When I think I have a final design which looks right and expresses what I want it to, I sit on it for a bit. I want to be sure that the design addresses the principles and elements of design. I want my quilts to be good quilts, but even more importantly I want them to be good art. There are currently several things I am specifically looking for in my finished designs. I want to see contrast of tone and scale, for the sake of an interesting quilt.
I also want to see various layers of interest, so that the viewer’s eye is caught from a distance and the viewer is drawn to take a closer look. I then want the viewer to be rewarded by a layer of interest that can only be appreciated up close (for example, detailed or textured quilting).
As an aside, I’d like to say at this point, that although I have already learnt so much in my quiltmaking journey, and had work accepted into many exhibitions and publications, with each new artwork I feel rather exposed when I first share it with others. I see the weaknesses, glaring or subtle. I have doubts about the quality of my work, and tell myself that those earlier pieces were probably just flukes. I questions whether my work should be more abstract or more representation or whether anyone even cares. To some extent, doubts like this are probably healthy, as they force me to aim higher with each new artwork. They force me to pay closer attention to the principles of design, and also to be true to the aim and subject of each piece.
Some quilts don’t make it to completion, because after a bit, I really just don’t like them. And a bunch that have made it to completion are now sitting on my ‘to burn’ pile. (Yes, that is a point of much debate according to my husband and friends, but they can debate all they like – I figure that decision is mine !). One of the reasons I find the design phase the difficult stage is because I like to work systematically. I like to breakdown my quiltmaking into manageable tasks, with specific daily aims for what I’d like to achieve, but of course there is no rushing this design phase. My quilts are all machine pieced and machine quilted, sometimes with screenprinting before or during the piecing. The nature of the work is therefore such that each artwork is almost completely designed before I get started with cutting out the fabric, leaving only a little room for adapting and developing the design down the track through screen printing or embroidery/quilting.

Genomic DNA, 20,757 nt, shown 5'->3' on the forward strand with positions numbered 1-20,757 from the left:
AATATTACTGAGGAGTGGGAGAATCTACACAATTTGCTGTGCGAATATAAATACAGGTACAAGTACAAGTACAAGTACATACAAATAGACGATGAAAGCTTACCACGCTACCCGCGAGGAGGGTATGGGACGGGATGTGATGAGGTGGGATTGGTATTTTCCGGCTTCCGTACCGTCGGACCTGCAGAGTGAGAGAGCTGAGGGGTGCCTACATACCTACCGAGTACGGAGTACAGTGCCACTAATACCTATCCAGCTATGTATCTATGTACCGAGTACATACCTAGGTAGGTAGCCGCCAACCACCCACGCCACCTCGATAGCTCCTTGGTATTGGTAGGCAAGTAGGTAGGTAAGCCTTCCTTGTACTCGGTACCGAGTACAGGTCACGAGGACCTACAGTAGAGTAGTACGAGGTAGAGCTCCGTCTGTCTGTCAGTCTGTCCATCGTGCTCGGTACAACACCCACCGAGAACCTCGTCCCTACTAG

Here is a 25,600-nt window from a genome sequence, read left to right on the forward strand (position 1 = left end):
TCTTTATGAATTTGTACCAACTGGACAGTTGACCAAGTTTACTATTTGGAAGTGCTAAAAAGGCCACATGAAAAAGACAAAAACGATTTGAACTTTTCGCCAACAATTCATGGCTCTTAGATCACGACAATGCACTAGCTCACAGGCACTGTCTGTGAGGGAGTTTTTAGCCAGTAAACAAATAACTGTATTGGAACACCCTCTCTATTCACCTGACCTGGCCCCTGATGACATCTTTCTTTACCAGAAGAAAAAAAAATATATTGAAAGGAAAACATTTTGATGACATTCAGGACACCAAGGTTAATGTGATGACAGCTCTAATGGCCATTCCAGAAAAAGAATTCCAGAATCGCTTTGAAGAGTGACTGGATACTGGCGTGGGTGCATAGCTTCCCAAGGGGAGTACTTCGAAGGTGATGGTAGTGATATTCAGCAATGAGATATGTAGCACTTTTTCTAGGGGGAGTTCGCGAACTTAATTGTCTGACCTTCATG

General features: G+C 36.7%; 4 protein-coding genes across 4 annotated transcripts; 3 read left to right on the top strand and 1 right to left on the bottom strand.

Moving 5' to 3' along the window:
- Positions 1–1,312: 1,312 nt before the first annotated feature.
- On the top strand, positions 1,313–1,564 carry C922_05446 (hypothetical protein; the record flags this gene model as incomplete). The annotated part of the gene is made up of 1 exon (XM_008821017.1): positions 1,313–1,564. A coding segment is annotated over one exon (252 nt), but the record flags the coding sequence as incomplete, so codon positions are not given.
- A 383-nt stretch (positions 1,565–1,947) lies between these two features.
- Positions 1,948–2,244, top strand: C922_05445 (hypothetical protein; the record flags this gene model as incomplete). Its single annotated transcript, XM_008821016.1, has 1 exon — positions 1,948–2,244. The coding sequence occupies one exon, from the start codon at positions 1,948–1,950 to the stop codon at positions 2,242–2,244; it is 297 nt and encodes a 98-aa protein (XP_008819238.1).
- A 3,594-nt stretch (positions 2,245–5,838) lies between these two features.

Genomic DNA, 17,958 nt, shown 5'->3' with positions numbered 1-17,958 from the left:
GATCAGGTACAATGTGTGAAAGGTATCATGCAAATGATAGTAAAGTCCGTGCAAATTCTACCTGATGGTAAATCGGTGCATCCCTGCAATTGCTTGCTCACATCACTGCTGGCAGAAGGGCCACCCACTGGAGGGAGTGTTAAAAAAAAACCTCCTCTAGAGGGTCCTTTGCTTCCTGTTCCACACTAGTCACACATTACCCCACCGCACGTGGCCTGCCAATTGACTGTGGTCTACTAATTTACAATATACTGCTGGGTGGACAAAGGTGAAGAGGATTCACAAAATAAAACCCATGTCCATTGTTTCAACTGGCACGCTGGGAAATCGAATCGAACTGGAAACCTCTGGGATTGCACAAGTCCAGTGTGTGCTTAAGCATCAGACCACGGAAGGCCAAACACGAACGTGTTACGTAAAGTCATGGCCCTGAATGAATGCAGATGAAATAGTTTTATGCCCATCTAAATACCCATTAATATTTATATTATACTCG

I usually colour a small image of the final design with coloured pencils as a guide for selecting fabrics later. More recently I have been taking a photo of a clear line drawing of the finished design and colouring it in using computer aided painting tools. This is much quicker than colouring with pencils, and more importantly, allows me to easily change colours around and try different colour schemes with a few clicks of the mouse. Or if I’m being lazy, I just wing it and decide on the colours as I go. (That gets a bit hair-raising on a larger artwork!).
When I am happy with the design it is developed by computer or by hand into a pattern that can be pieced. This involves drawing in seam lines to make the quilt piecing managable. (For example, the only way to neatly piece a pointy gum leaf is to continue a seamline through the point of the leaf).
Many of my early eucalyptus quilts where drawn up on the computer using a computer aided drawing program, with the advantage that they could easily be scaled or otherwise changed. After that, my quilts depicting children were hand drawn, and scaled using the photocopier. I’ve since discovered that there are apps that let you enlarge a drawing to the exact size you want it to be, and then print it over as many A4 papers as necessary. So my designs now get enlarged that way. I scan my final drawing and print it out to the correct size, on multiple sheets of A4 paper. The full-scale design is patched together with sticky tape (sometimes there are as many as 80 sheets of paper), but this beats hours (and small change) I used to spend at the library photocopier trying to enlarge the image to exactly the right size.
So at this point in the process, I have a full size pattern for my artwork, depicting where all the seamlines will be in the finished quilt (or in other words, showing each colour ‘block’ or shape) as well as a small-scale colour plan.
The full-scale drawing is traced onto the ‘sticky’ side of iron-on interfacing. This interfacing becomes my working pattern. I add notch markings to all the seam lines. These are important for matching the pieces exactly together, down the track.
At this point, I’m ready to start cutting out the pieces for the new artwork.